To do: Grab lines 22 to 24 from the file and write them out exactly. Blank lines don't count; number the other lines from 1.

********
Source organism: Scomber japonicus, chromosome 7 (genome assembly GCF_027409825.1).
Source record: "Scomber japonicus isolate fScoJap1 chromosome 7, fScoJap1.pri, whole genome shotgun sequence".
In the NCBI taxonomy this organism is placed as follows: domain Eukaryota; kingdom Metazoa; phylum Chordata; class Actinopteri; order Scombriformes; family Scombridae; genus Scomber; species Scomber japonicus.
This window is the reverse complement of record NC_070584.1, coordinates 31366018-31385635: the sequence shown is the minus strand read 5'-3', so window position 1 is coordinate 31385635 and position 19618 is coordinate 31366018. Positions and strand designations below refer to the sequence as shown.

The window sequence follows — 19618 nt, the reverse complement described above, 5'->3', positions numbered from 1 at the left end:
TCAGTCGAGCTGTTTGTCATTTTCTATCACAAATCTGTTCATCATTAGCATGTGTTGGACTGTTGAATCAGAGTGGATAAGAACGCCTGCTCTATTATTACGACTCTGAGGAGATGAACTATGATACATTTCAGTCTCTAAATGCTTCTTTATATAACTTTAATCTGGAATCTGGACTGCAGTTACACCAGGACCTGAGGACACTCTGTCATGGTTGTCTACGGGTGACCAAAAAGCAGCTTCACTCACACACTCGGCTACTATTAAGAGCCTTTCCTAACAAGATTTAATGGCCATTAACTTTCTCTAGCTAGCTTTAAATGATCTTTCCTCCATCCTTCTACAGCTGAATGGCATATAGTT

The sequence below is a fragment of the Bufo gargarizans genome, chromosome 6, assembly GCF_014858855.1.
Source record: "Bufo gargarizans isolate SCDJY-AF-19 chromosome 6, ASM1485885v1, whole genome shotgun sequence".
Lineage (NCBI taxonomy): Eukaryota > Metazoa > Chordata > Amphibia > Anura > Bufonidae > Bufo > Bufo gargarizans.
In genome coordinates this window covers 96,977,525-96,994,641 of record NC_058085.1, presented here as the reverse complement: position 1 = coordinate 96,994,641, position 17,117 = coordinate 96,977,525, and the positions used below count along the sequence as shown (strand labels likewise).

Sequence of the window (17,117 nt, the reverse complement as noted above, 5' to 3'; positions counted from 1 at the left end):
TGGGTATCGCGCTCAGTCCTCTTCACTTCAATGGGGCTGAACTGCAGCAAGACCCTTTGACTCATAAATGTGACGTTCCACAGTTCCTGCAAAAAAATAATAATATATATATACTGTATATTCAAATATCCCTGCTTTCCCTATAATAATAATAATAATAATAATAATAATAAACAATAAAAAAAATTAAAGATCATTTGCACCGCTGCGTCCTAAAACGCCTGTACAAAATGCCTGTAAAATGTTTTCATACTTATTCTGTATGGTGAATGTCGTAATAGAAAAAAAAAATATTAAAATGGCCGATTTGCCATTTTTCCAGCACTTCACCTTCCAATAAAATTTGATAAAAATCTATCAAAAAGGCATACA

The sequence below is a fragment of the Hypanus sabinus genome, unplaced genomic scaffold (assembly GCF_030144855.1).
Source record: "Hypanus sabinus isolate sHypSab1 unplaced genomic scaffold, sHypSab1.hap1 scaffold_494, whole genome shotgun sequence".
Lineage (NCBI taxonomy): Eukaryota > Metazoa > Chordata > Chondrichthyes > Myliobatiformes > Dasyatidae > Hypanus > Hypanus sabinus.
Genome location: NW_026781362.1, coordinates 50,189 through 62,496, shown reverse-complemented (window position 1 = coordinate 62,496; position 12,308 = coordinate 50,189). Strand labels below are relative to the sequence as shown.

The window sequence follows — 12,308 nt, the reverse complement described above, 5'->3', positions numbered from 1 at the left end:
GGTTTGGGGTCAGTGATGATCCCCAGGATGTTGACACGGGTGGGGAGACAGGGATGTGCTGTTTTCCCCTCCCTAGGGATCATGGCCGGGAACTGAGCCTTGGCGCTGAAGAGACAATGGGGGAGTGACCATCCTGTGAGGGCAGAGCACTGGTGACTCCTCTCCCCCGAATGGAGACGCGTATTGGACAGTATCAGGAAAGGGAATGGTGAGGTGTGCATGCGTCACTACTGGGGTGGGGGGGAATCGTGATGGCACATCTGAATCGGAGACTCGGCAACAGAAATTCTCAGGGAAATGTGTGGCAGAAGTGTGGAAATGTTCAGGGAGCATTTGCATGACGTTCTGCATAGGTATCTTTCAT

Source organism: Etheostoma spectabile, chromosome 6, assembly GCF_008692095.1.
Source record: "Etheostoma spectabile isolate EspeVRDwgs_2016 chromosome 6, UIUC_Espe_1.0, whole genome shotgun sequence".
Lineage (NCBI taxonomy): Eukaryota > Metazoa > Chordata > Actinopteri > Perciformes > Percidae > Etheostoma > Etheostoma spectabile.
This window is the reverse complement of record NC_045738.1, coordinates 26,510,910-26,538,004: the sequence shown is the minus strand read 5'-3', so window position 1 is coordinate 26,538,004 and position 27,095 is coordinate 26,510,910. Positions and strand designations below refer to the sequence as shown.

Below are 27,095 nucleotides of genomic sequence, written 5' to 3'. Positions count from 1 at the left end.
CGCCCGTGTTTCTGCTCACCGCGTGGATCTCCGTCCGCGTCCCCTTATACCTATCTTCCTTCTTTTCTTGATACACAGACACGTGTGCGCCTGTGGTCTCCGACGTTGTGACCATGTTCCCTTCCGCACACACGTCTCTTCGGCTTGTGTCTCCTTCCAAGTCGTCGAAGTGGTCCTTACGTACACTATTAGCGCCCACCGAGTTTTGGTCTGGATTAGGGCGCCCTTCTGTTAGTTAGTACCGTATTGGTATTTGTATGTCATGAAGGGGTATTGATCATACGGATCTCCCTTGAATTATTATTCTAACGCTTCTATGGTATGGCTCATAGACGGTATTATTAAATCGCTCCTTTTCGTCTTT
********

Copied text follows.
This window is the reverse complement of record NC_045738.1, coordinates 26,510,910-26,538,004: the sequence shown is the minus strand read 5'-3', so window position 1 is coordinate 26,538,004 and position 27,095 is coordinate 26,510,910. Positions and strand designations below refer to the sequence as shown.

Below are 27,095 nucleotides of genomic sequence, written 5' to 3'. Positions count from 1 at the left end.
CGCCCGTGTTTCTGCTCACCGCGTGGATCTCCGTCCGCGTCCCCTTATACCTATCTTCCTTCTTTTCTTGATACACAGACACGTGTGCGCCTGTGGTCTCCGACGTTGTGACCATGTTCCCTTCCGCACACACGTCTCTTCGGCTTGTGTCTCCTTCCAAGTCGTCGAAGTGGTCCTTACGTACACTATTAGCGCCCACCGAGTTTTGGTCTGGATTAGGGCGCCCTTCTGTTAGTTAGTACCGTATTGGTATTTGTATGTCATGAAGGGGTATTGATCATACGGATCTCCCTTGAATTATTATTCTAACGCTTCTATGGTATGGCTCATAGACGGTATTATTAAATCGCTCCTTTTCGTCTTT